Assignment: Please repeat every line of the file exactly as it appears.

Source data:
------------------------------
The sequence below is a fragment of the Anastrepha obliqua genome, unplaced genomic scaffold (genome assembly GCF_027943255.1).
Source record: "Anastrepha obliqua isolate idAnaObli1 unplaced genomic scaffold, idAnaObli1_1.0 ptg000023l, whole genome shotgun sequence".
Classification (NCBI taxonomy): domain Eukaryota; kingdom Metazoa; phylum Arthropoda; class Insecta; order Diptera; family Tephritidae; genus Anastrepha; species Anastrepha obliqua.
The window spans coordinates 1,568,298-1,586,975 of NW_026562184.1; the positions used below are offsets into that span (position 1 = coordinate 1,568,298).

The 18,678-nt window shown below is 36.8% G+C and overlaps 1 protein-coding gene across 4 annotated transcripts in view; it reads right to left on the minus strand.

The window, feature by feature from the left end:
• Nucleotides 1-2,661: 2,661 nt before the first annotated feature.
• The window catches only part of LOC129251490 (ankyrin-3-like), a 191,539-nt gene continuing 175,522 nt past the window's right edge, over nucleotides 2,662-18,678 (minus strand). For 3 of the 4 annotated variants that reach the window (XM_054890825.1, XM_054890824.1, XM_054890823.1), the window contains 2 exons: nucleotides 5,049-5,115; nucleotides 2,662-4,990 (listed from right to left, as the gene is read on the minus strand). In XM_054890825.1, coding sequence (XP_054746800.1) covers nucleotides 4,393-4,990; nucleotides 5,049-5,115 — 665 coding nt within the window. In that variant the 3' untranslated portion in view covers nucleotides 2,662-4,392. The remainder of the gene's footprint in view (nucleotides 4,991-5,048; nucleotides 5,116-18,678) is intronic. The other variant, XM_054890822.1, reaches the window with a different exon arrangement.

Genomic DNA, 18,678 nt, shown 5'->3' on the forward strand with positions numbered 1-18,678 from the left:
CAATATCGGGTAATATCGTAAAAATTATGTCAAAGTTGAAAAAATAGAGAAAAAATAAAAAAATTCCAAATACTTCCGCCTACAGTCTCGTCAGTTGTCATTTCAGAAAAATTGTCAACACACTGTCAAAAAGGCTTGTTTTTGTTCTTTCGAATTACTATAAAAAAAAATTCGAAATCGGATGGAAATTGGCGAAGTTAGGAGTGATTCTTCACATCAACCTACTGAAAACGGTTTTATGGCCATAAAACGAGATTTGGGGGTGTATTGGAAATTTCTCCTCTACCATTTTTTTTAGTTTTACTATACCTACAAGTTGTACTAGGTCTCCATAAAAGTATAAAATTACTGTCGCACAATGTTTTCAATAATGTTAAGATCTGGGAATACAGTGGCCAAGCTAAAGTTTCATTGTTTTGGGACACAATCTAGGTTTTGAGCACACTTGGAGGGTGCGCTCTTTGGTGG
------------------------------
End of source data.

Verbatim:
The sequence below is a fragment of the Anastrepha obliqua genome, unplaced genomic scaffold (genome assembly GCF_027943255.1).
Source record: "Anastrepha obliqua isolate idAnaObli1 unplaced genomic scaffold, idAnaObli1_1.0 ptg000023l, whole genome shotgun sequence".
Classification (NCBI taxonomy): domain Eukaryota; kingdom Metazoa; phylum Arthropoda; class Insecta; order Diptera; family Tephritidae; genus Anastrepha; species Anastrepha obliqua.
The window spans coordinates 1,568,298-1,586,975 of NW_026562184.1; the positions used below are offsets into that span (position 1 = coordinate 1,568,298).

The 18,678-nt window shown below is 36.8% G+C and overlaps 1 protein-coding gene across 4 annotated transcripts in view; it reads right to left on the minus strand.

The window, feature by feature from the left end:
• Nucleotides 1-2,661: 2,661 nt before the first annotated feature.
• The window catches only part of LOC129251490 (ankyrin-3-like), a 191,539-nt gene continuing 175,522 nt past the window's right edge, over nucleotides 2,662-18,678 (minus strand). For 3 of the 4 annotated variants that reach the window (XM_054890825.1, XM_054890824.1, XM_054890823.1), the window contains 2 exons: nucleotides 5,049-5,115; nucleotides 2,662-4,990 (listed from right to left, as the gene is read on the minus strand). In XM_054890825.1, coding sequence (XP_054746800.1) covers nucleotides 4,393-4,990; nucleotides 5,049-5,115 — 665 coding nt within the window. In that variant the 3' untranslated portion in view covers nucleotides 2,662-4,392. The remainder of the gene's footprint in view (nucleotides 4,991-5,048; nucleotides 5,116-18,678) is intronic. The other variant, XM_054890822.1, reaches the window with a different exon arrangement.

Genomic DNA, 18,678 nt, shown 5'->3' on the forward strand with positions numbered 1-18,678 from the left:
CAATATCGGGTAATATCGTAAAAATTATGTCAAAGTTGAAAAAATAGAGAAAAAATAAAAAAATTCCAAATACTTCCGCCTACAGTCTCGTCAGTTGTCATTTCAGAAAAATTGTCAACACACTGTCAAAAAGGCTTGTTTTTGTTCTTTCGAATTACTATAAAAAAAAATTCGAAATCGGATGGAAATTGGCGAAGTTAGGAGTGATTCTTCACATCAACCTACTGAAAACGGTTTTATGGCCATAAAACGAGATTTGGGGGTGTATTGGAAATTTCTCCTCTACCATTTTTTTTAGTTTTACTATACCTACAAGTTGTACTAGGTCTCCATAAAAGTATAAAATTACTGTCGCACAATGTTTTCAATAATGTTAAGATCTGGGAATACAGTGGCCAAGCTAAAGTTTCATTGTTTTGGGACACAATCTAGGTTTTGAGCACACTTGGAGGGTGCGCTCTTTGGTGG